According to a recent report, Mi’s first Notebook will be a rebranded version of RedmiBook 13 which launched in China in December last year.
Xiaomi RedmiBook 13 features a 13.3-inch Full HD (1920 x 1080 pixels) resolution anti-glare display with narrow 4.65mm bezels on three sides.
As the tensions rise between India and China along the borders in Ladakh, Shekhar Gupta in his article for The Print invokes an American political satirist P.J. O’Rourke.
Talking about his works Shekhar points out that in his ‘A Brief History of Man’, P.J. O’Rourke writes a small sentence “Meanwhile, in China, there were the Chinese.”. This sentence is relevant to us today.
Shekhar Gupta believes that the sentence conveys us a sense of resignation about the “inscrutable” Chinese. This thought happens to be familiar thought in the West.
“But we don’t live in the West. We’ve lived next door to China for as long as first civilisations grew.”, writes Shekhar Gupta
Let’s look at the history of Indian interactions with China since independance. What is inscrutable about it? Talking about the military assault across two fronts in 1962, it may have been a surprise to our leaders back then, but that is only because they were delusional.
From Chinese ultimatum to India to “return their stolen yaks and sheep” in 1965, to their appearance along the Ladakh frontier this year, China happens to be completely predictable and far from inscrutable. Especially keeping in mind Chinese actions in respect to India.
The push at Nathu La (Sikkim) in 1967 was probably to check out the resolve from India. Which they saw at its weakest — having fought two recent wars (1962 and 1965), famines, ship-to-mouth existence, political instability and a diminished Indira Gandhi. . The Indian response was a lesson they quickly learnt. What did the Chinese do after that? They have kept the peace for 53 years. Will you call that response evidence of Chinese inscrutability? They probed us, got a rude push-back, and decided to wait and stir the pot in different ways, at different times, says Shekhar Gupta in his artcile for The Print.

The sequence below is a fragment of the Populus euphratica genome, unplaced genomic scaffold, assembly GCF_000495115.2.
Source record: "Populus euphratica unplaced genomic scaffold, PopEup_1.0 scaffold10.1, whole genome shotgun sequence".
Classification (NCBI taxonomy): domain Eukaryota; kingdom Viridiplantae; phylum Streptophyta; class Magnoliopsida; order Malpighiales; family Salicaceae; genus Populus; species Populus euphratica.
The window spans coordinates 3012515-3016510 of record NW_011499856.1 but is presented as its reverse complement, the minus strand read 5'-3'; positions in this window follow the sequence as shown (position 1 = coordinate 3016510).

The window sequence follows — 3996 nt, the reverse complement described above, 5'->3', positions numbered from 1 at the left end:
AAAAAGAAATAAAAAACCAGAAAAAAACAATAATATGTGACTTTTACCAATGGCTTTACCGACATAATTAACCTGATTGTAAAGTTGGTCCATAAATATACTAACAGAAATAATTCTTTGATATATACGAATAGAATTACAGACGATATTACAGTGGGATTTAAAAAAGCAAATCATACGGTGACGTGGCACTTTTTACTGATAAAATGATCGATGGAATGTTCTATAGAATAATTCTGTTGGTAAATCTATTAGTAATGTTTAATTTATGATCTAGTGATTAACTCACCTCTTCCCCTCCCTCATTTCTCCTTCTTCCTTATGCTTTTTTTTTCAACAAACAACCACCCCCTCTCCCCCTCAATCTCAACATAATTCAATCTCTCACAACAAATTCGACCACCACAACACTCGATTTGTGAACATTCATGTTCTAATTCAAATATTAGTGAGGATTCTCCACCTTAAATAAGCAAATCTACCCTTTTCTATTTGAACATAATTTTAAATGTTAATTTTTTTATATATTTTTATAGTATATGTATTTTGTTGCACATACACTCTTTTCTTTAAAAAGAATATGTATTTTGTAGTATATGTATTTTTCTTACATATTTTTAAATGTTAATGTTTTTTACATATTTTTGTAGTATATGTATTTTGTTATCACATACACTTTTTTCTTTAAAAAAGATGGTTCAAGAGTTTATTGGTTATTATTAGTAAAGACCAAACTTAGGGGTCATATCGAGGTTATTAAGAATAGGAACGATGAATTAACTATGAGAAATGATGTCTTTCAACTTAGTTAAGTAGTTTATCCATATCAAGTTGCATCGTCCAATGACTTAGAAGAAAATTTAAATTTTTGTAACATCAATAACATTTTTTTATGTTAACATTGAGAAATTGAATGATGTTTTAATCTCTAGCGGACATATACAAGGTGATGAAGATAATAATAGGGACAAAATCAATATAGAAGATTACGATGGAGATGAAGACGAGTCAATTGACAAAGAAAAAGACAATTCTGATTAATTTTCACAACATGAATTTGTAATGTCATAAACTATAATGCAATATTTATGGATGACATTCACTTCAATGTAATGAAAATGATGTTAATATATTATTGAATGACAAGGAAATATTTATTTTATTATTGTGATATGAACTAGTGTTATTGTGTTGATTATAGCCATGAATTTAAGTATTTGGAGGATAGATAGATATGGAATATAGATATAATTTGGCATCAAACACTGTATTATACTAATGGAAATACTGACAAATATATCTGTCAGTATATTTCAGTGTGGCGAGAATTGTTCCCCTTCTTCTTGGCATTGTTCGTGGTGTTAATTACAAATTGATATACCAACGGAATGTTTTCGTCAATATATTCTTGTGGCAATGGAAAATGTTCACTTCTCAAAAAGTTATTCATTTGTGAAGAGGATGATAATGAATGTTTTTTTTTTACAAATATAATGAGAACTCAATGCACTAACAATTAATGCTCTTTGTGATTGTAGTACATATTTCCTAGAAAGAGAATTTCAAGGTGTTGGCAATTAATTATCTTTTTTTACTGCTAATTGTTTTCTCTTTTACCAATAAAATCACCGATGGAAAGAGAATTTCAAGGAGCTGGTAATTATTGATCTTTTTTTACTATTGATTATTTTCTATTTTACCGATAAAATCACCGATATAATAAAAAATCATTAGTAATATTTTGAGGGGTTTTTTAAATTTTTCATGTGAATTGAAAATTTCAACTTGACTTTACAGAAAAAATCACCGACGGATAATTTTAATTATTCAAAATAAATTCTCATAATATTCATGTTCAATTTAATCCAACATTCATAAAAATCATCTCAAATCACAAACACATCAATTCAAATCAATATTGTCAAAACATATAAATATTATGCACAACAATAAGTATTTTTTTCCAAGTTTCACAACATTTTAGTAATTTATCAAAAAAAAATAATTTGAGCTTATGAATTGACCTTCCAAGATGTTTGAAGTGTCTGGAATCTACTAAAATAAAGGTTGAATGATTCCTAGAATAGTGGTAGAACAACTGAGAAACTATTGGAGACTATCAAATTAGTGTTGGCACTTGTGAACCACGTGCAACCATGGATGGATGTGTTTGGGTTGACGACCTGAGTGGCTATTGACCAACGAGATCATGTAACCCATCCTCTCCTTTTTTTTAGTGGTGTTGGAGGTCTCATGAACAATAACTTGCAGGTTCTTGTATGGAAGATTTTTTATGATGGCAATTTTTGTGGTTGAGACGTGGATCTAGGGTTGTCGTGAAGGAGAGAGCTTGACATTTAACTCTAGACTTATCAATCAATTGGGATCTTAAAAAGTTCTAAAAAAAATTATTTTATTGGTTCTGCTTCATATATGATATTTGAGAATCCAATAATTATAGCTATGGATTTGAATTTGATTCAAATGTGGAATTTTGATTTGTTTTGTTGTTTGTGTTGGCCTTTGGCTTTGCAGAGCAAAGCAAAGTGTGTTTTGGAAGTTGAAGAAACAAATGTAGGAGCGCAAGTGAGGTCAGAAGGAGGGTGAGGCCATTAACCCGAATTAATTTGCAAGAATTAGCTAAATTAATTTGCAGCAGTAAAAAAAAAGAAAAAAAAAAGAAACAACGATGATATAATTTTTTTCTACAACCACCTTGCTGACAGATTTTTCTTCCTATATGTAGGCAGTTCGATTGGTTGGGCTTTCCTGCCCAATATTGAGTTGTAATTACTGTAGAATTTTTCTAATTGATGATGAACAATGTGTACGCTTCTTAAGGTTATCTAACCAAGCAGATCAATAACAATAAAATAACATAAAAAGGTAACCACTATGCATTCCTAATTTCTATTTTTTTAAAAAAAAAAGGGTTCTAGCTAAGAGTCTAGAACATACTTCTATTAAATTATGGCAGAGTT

The Chinese kept the hold of what they wanted in 1962. According to Shekhar the truth is, they had it in their possession almost fully, barring small, tactically important slivers in Ladakh. They asserted their ownership and let their larger claim, Arunachal Pradesh, fully in Indian control, go militarily uncontested.
The Chinese never gave up claim on it. In 1986-87, they again checked us out at Wangdung-Sumdorong Chu (Arunachal), when they saw Rajiv Gandhi take India’s defence budget to a 4 per cent-plus of GDP. And once more, the response was firm and the Chinese backed off. The lesson we learnt according to Shekhar Gupta is that the Chinese won’t open fire randomly for the sake of it, Or when they are absolutely sure of an easy victory so they could be seen like ‘teaching an upstart a lesson’ as they did in 1962. Predictable.
Each and every action and response of China fits a pattern- Deliver a message, add leverage, and return, according to Shekhar Gupta.
India, China and Pakistan shared this unusual ‘triangulation’ in which China was using Pakistan to keep India preoccupied, said Former Indian Prime Minister Dr. Manmohan Singh during his tenure.
His idea was to break this ‘triangulation’ by seeking peace with Pakistan. He thought, that a country as big and powerful as China, would see less of an incentive for peace with India than Pakistan.
Shekhar Gupta believes that today, that option is not so available, as hostility with Pakistan is central to the Modi-BJP politics. They’d rather make peace with China than Pakistan. That is why the lavish welcomes and frequent meetings with the Chinese leaders. The objective, still, is escaping that triangle.
Another instance of Vajpayee explaining the Chinese negotiating style. “Dekhiye, aap aur hum baithe hain aur vaarta kar rahe hain (see, you and I are sitting and negotiating),” he said. If two people require something and the first person asks to let go of something, the other will say no. Then the first person again asks for something little less, then again the other person might say no. But ultimately the second person will relent and let go of some. The Chinese would never do that.
Both these leaders underlined that the Chinese are consistent, and predictable. And that is why we should not be shoched or surprised by what they have unveiled across Ladakh. We should have anticipated it on 5 August last year when we made the big changes in Jammu & Kashmir. This Chinese move, like all others in 60 years, was fully predictable. Even the timing, says Shekhar Gupta in his article for The Print.